John Key’s speech over the weekend to his party’s conference makes for interesting reading, from both a political and substantive perspective. You can read it here.
First, the political …
Noteworthy in itself is that Key focused almost his entire speech on the subject, after the de riguer listing of his Goverment’s achievements over the last three years.
By contrast, you should read Bill English’s speech if you want National’s big picture assessment of New Zealand’s future economic prospects in the global meltdown context, and National’s strategy for bringing prosperity to the nation. Yes, he’s the Finance Minister after all, but nevertheless, his broad sweep, touching many facets of our daily life, stands in sharp contrast to the PM’s laser focus on what he honestly regards as a hugely significant societal challenge.
Key’s speech and his role regarding welfare reform reminds me of Bill Clinton’s pivotal determination to reform welfare in the US. Given the partisan stridency around the issue, only a centrist President from the ‘party of welfare’ could have pulled off a reform of the system that was sufficiently tough in curbing costs and re-aligning incentives, but fully committed to maintaining the critical safety net needed by many.
Reading Key’s rhetoric, one gets the same sense of ‘right man for the assignment’. “I believe very strongly in the welfare state,” he began. With his mother for a time on the Widows Benefit and raised in a state house, he seems to empathize genuinely with the plight of New Zealand’s poorest and to grasp that circumstances can overwhelm even those who would strive mightily to uplift themselves.
But he ‘sells’ his program to the hard core, his own conservative party supporters, from a different perspective — the monumental economic cost imposed over their lifetime by failed youth. This includes an immediate wallet cost in the sense of the taxpayer burden required to sustain these individuals for decades; but also an opportunity cost in the sense of wasted productivity and wealth creation for the nation. These are terms crusty conservatives can understand and even count; he doesn’t require them to empathize.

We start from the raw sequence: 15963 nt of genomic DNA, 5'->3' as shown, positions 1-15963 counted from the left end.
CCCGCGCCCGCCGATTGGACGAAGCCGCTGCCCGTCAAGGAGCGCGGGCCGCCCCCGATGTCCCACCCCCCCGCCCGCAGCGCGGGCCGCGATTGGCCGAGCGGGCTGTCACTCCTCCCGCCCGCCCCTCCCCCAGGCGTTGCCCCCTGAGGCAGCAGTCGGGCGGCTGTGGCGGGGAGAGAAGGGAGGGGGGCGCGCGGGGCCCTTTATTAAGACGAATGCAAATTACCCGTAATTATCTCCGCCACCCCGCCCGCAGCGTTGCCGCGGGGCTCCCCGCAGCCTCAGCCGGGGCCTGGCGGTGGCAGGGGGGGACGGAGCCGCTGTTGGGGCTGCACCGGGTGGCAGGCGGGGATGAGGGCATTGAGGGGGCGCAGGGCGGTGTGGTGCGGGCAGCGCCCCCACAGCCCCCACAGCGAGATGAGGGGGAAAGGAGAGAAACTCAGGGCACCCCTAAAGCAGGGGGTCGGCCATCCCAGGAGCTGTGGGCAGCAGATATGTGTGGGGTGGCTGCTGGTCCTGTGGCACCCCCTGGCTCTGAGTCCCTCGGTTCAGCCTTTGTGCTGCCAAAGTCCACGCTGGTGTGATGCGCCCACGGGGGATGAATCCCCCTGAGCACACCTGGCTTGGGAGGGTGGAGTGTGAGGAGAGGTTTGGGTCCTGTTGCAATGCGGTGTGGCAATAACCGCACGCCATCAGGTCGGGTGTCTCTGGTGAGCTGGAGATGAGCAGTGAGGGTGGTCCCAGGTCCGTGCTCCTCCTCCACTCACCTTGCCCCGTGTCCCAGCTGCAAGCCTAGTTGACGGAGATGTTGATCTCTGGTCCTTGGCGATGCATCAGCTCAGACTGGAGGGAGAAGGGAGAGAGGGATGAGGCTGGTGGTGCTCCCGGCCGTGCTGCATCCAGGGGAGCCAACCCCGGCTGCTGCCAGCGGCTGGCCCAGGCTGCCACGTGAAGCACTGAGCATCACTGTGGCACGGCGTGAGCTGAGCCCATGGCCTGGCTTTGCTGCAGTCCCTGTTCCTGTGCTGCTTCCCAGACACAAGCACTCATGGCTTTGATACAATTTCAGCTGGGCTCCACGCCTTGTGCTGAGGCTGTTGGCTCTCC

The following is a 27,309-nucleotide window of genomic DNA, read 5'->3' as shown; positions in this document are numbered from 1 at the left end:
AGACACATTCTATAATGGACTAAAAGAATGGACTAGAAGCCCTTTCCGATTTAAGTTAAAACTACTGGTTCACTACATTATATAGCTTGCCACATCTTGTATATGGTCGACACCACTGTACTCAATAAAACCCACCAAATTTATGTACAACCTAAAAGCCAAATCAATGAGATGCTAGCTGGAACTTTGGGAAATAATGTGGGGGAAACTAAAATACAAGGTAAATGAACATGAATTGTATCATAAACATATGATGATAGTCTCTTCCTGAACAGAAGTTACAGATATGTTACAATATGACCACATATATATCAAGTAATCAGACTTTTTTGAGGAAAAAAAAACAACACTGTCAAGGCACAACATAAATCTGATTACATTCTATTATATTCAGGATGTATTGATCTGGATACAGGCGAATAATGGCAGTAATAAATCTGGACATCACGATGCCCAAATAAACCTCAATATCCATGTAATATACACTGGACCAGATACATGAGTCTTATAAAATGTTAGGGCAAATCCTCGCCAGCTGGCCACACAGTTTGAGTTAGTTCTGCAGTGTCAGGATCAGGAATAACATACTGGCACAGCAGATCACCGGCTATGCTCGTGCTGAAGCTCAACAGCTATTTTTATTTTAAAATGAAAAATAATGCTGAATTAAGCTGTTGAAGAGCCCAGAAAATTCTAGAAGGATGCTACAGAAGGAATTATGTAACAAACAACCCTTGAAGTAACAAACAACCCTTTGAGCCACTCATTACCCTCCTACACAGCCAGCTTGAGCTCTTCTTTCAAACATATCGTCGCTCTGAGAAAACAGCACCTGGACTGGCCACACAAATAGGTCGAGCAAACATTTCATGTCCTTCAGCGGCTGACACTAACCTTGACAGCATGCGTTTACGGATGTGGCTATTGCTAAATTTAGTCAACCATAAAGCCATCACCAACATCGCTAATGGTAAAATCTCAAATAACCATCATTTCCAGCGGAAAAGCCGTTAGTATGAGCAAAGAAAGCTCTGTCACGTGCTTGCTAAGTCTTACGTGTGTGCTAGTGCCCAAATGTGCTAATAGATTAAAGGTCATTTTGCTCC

Focusing on youth, Key notes: “Research tells us that young people who go onto an adult benefit that early [age 18] will stay on it longer and the lifetime cost of that benefit receipt will be very high. More importantly, there is the human cost of wasted potential and poor social outcomes.
“It is therefore worth investing money up front, when these kids are young, to get them back on track. That principle is at the heart of the Government’s approach to welfare reform.
“National Party members, the way the government works with this group of vulnerable young New Zealanders is going to change.”
And what will these changes entail? Now to the substance …
The first element, which Key announced, focuses tightly on young people — aged 16, 17 and 18. He speaks of “young people who have recently left school but who are not in education, training or work. These are kids who are already watching their lives slip away.
“Over the past year, there were between 8,500 and 13,500 young people aged 16 or 17 who were not in education, training or work. What we know is that when these young people turn 18, 90 per cent of them will go onto a fully-fledged adult benefit, unless we do something to intervene.”
And ‘intervene’ Key’s Government will! With careful tracking and engaging of kids who leave school, required mentoring as a condition of benefits, outcomes-oriented transition programs, more training places, parenting programmes, personal money management guidance, and even direct payment of necessities like rent (as opposed to cash to kids).
If one didn’t know they were reading John Key’s remarks, they might be mistaken for those of some ‘nanny state’ Labour spokesperson! As Key says:
“So the three parts of this new benefit policy – which will apply to all young people the government supports financially – are intensive support and mentoring; money management; and new obligations, including to continue with education or training.
“If all this sounds a bit hands-on, I make no apologies.
“These are kids as young as 16 we are talking about, many of whom have difficult backgrounds. We simply cannot continue to give them money and trust they will do the right things with it.
“That approach has not worked.”
What is there here to object to?
Obviously there are many ways this strategy could fail in its execution. For example, how — and how well — will the mentoring that is so critical to this programme, and so desperately needed by disadvantaged youth, be provided … and will the targeted youth engage and respond to it?
And the biggest question … assuming that straying kids are located and drawn into the improved education and training programs, where are the jobs suitable for them, and meaningful to them, going to be in a country whose unemployment rate is presently 27 percent for those aged 15-19, a cohort comprising 7 percent of NZ’s would-be workforce? A bigger share of the unemployed than any other developed nation, according to this report.
Bringing us back to Bill English and his speech, which promised plenty of hope for the middle class and better-off, but offered no clue as to where the nation’s youth — once trained — might find actual jobs.
Hopefully that comes later in the campaign!
For now though, John Key deserves credit for associating himself personally — and apparently progressively — with a vexing problem New Zealand must overcome. He states:
“I’ve often said that you measure a society by how it looks after its most vulnerable. But you also measure a society by how many vulnerable people it creates. At the moment it is creating too many, so we are going to make changes.”
If given another term, hopefully his commitment to this group will not waver.